Location system aims to improve cancer care

At Dana-Farber, software to track patients, staff in real time looks to make visits more efficient

Monitors show the status of patients, staff, and exam rooms. Monitors show the status of patients, staff, and exam rooms. (Jonathan Wiggs/Globe Staff)
By Carolyn Y. Johnson
Globe Staff / September 19, 2011

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In the old days, nurses would listen at exam room doors, straining to hear if anyone was inside. They would hunt down a doctor by knocking on doors or paging a beeper. Signs in the waiting room asked patients waiting more than 20 minutes to go to the front desk.

Now, a new technology deployed on two floors of Dana-Farber Cancer Institute’s recently opened Yawkey Center for Cancer Care is working to make the process more efficient - ensuring people never wait so long that they feel forgotten. Patients and medical staff wear badges that track their locations in real time, providing basic information intended to streamline a patient’s visit, show bottlenecks, and increase communication between staff members supervising different aspects of a patient’s care.

“Say a husband just dropped his wife off in the garage and comes up and asks, ‘Where’s my wife?’ ’’ said Clare Sullivan, a nurse director at Dana-Farber. “In the old building, it could take up to 30 minutes to locate her,’’ she said, because a cancer patient’s visit can be so complex, involving a blood draw, chemotherapy infusion, or medical imaging - on top of a physician’s visit.

Now, Sullivan can walk to flat-screen monitors and look for the blue icons that represent patients to see where a person is (only first names are displayed) and whether he or she is with a nurse practitioner or doctor, or sitting alone.

The technology, called a real-time locating system, isn’t a new concept. For years, hospitals have been using technologies to track equipment. It’s not just used for ventilators and IV pumps, though. A system at Massachusetts General Hospital, for example, monitors blood products, including things such as temperature.

But more hospitals are beginning to experiment with real-time monitoring of people’s locations for immediate and later use. The systems can let them know when a room empties out and needs to be cleaned, or whether a certain type of appointment typically takes longer than the time allotted.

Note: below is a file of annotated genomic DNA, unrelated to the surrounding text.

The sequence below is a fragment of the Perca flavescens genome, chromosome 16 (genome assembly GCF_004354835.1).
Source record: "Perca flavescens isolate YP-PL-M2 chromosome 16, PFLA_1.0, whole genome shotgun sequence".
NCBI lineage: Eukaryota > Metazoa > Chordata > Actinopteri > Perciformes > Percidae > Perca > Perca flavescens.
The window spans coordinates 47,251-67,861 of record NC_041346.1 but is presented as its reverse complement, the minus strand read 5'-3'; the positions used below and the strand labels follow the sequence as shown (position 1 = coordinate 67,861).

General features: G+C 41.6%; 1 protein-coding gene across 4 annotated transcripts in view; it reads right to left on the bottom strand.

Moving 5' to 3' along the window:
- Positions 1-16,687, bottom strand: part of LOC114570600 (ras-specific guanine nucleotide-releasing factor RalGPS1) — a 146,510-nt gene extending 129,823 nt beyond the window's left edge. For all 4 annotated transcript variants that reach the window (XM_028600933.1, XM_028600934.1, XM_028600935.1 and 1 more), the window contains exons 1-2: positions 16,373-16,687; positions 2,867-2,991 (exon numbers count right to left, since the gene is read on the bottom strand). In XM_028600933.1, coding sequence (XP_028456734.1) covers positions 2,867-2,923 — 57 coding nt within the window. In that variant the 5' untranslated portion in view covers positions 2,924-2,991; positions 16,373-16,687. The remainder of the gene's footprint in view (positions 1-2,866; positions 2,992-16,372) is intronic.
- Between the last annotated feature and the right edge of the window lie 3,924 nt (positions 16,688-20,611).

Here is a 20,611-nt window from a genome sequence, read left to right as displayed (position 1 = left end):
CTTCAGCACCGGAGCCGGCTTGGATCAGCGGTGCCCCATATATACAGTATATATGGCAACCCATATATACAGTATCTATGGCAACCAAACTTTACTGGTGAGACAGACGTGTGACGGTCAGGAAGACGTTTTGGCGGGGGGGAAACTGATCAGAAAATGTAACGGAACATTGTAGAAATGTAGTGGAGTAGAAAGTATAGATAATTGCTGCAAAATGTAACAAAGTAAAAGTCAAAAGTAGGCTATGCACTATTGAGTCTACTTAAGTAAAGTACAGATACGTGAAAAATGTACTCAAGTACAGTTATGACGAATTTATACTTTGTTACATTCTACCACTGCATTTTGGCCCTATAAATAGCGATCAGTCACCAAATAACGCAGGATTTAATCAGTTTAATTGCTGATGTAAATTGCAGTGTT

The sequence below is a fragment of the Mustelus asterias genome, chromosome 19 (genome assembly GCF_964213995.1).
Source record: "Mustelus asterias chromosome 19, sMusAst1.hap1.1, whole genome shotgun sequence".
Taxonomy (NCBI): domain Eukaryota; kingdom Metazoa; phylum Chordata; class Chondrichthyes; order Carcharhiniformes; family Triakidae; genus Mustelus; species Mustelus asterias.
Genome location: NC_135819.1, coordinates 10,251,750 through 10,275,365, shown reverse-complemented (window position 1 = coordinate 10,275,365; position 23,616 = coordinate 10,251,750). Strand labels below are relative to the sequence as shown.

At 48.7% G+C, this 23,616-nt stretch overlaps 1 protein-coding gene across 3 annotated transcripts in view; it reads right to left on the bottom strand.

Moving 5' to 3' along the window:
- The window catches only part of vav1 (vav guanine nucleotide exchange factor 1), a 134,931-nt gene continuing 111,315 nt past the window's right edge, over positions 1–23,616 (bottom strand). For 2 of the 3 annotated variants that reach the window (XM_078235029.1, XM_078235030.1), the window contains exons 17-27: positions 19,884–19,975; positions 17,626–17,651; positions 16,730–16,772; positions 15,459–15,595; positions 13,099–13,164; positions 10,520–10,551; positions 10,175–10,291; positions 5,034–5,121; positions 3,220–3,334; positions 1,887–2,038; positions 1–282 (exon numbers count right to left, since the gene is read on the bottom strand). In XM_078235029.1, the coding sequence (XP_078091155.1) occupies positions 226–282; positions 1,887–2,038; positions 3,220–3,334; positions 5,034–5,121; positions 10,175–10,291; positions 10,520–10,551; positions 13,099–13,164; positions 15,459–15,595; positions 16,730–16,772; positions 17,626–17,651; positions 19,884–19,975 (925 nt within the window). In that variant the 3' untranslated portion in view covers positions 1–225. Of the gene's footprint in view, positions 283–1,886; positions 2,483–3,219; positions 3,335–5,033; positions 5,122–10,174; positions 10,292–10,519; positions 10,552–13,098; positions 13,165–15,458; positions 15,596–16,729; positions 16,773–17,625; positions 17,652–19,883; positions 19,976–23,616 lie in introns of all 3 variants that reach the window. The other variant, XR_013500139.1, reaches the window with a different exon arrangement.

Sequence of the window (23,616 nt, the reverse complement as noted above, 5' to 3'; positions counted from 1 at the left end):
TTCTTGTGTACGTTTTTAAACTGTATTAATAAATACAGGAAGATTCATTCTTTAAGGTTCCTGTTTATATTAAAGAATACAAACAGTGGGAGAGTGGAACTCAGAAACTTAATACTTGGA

Mass. General uses technology from Radianse, a North Andover company. Dana-Farber uses products from a Michigan company, Versus Technology.

“Consider a patient coming in for surgery. . . . How long are they waiting? How long are they by themselves? What’s happening with whom? We can start quantifying those things,’’ said Bethany Daily, administrative director of perioperative strategic and business initiatives at Mass. General. She said the technology is not currently being used to track patients, but in the past has been used to track breast biopsy patients.

At Dana-Farber, the electronic maps are about to be upgraded. Already, they provide an eagle’s eye view of the entire floor, showing patients and medical staff, and rooms that are empty (green) or occupied (yellow).

Soon, the system will include “belly timers’’ - numbers that show up on an icon’s stomach letting staff know how long patients have been waiting. It will also be extended to the infusion clinic, showing when chairs are empty or occupied, or allowing the pharmacy to be alerted and begin drug preparation as soon as a patient arrives, to cut down on waiting time.

But members of the medical team said an unexpected benefit has been better communication between staff, who can easily locate one another.

“When we started this, we thought we’d improve the efficiency of our care,’’ said Dr. Craig Bunnell, associate chief medical officer of Dana-Farber. “I think it has improved the quality of care, improved communication between team members.’’

On a recent afternoon, Charlotte Lechten, 77, of Newton, recently diagnosed with a rare cancer, checked in for her third appointment of the day and attached her badge.

Lechten had been at the hospital for hours already when she arrived at the ninth floor, just one of the 300 patients who show up each day for appointments. She was tired, anxious, and ready to go home, and her doctor was running a half-hour late.

Distracted by worry, Lechten took little notice of the badge. Almost immediately, she was called in to have her vital signs checked and was told the doctor might be able to see her earlier.

People like Lechten, Sullivan said, are the reason it is important for medical staff to find new ways to be more aware of how long patients are waiting, and find ways to respond.

“It’s a long day,’’ she said, and people need to get back to their lives.

Carolyn Y. Johnson can be reached at Follow her on Twitter @globecarolynyj.

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